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Crescent Blues Book ViewsImage:one moon gifStealth Press (Hardcover), ISBN 1-58881-010-0
As fire/rescue workers, Paul Kelly and his team encounter unrelenting human tragedy on every shift. To Bury the Dead by Craig Spector opens with a routine day and routine victims -- a stabbed male prostitute, a six-year-old Hispanic girl burned and beaten to death, an arson in a low-income apartment house…

Book: Craig Spector, To bury the dead Paul Kelly perseveres despite all the suffering, most of it human-inflicted, because he believes he makes "a difference in an indifferent world. Being a firefighter mattered." For example, Paul saves a seemingly dead toddler from a fire and, through resuscitation, brings the child back to life.

Home provides Paul refuge from the world's brutality. His wife Julie and 16-year-old Kyra -- their only child and the daughter whom Paul adores -- constitute the center of his existence.

One night, however, Paul's world collapses. The team answers a call. The victim: "Caucasian female, blunt trauma to the head." Her identity: Kyra. She dies in the ambulance with Paul by her side.

The police arrest a suspect. He refuses to talk. Because of a clerical error, he makes bail. Anger overcomes Paul and Julie. Embittered, Paul searches for the how and why of the murder.

This psychological novel depicts a man whose grief provokes payback. Unfortunately, the writing, characterization, dialogue and motif fail the plot. The lackluster writing stifles the action, including the rescue sequences and those portraying Paul and Julie's grief. The narrative lacks immediacy and tension, even during the violent scenes arising from Paul's drastic plan to unearth answers.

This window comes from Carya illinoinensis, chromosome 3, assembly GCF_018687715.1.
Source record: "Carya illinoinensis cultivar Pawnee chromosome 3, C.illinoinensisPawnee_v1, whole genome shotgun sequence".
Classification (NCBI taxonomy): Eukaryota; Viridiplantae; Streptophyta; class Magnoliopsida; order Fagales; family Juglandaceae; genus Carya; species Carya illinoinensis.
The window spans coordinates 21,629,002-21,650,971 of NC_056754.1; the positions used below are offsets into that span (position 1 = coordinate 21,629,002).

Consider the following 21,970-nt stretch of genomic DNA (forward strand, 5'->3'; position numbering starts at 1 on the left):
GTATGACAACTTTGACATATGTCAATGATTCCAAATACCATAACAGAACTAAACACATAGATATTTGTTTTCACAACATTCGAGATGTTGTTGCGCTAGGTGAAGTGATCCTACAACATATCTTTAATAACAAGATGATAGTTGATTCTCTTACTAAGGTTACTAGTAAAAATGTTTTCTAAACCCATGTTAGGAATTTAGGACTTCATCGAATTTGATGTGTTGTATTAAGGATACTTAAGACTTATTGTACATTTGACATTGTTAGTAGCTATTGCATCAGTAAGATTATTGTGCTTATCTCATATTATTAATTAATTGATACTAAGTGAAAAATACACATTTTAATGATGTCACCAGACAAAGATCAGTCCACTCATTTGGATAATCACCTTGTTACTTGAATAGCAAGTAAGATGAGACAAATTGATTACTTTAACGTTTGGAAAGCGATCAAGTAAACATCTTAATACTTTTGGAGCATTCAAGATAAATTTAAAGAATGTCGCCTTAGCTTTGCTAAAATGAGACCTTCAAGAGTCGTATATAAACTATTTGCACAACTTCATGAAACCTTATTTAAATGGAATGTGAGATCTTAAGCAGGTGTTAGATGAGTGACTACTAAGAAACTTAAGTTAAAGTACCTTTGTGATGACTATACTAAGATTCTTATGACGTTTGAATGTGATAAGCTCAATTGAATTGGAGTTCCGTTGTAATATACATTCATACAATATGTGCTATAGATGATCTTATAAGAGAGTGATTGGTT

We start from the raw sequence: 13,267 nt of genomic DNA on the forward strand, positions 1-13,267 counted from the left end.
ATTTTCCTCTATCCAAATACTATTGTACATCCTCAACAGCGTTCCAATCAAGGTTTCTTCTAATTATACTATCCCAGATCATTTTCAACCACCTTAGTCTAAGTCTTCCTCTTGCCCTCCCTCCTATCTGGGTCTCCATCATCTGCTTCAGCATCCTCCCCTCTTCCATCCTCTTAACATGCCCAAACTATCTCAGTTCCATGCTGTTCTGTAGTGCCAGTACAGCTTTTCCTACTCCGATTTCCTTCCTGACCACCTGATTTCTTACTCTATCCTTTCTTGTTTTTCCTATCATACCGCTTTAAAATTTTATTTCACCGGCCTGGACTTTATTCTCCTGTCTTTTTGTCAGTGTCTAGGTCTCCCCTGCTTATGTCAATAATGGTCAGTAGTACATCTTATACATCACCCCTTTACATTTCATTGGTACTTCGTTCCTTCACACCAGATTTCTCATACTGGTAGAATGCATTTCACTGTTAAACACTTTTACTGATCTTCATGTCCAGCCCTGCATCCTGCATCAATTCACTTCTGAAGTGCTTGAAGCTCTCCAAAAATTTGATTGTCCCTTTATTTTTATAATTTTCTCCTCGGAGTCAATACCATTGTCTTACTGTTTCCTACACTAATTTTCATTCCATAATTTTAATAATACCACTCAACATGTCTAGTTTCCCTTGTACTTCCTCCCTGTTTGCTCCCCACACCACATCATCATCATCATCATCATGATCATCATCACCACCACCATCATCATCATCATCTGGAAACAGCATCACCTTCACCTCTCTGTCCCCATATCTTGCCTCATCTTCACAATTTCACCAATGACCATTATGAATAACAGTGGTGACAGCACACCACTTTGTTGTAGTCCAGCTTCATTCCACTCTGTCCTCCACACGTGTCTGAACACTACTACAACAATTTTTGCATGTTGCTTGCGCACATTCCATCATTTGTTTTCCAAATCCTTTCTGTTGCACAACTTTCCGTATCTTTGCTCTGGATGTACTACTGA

As a character, Paul never elicits empathy. Anti-heroes abound in literature, but Paul lacks the spiritual complexity to capture the unwilling reader. The hate he feels towards his daughter's alleged killer crowds out rather than interacts with grief and caring. The author precludes us from feeling any sympathy by turning Paul into a pigheaded monster. Paul's struggle to lead two lives never proves compelling.

The other characters suffer the same one-dimensional portrayal. Julie plays the loving wife, then grief-stricken mother. The rescue team members, the best friend, the two "animated idiots," the rookie, the "friend-of-the-family police detective" and the tight-lipped murder suspect -- none of them spring to literary life.

Stilted dialogue prevents the characters from connecting. The banter between Paul and the other rescue team members never clicks. Paul and Julie converse in time-worn words and phrases. Even the confrontations between Paul and the suspect prove unexciting.

A fire motif, meant to symbolize the "ignition" of hate, falls flat. Three fires occurring in the book -- a low-income apartment building, a rest home and a flophouse that also serves as a crack factory -- never achieve allegorical status. A fourth fire also falls short of its metaphorical meaning.

To Bury the Dead sputters instead of catching fire. The flicker never bursts into flame. For psychological suspense, read Dostoevsky's Crime and Punishment instead.

Lynn I. Miller

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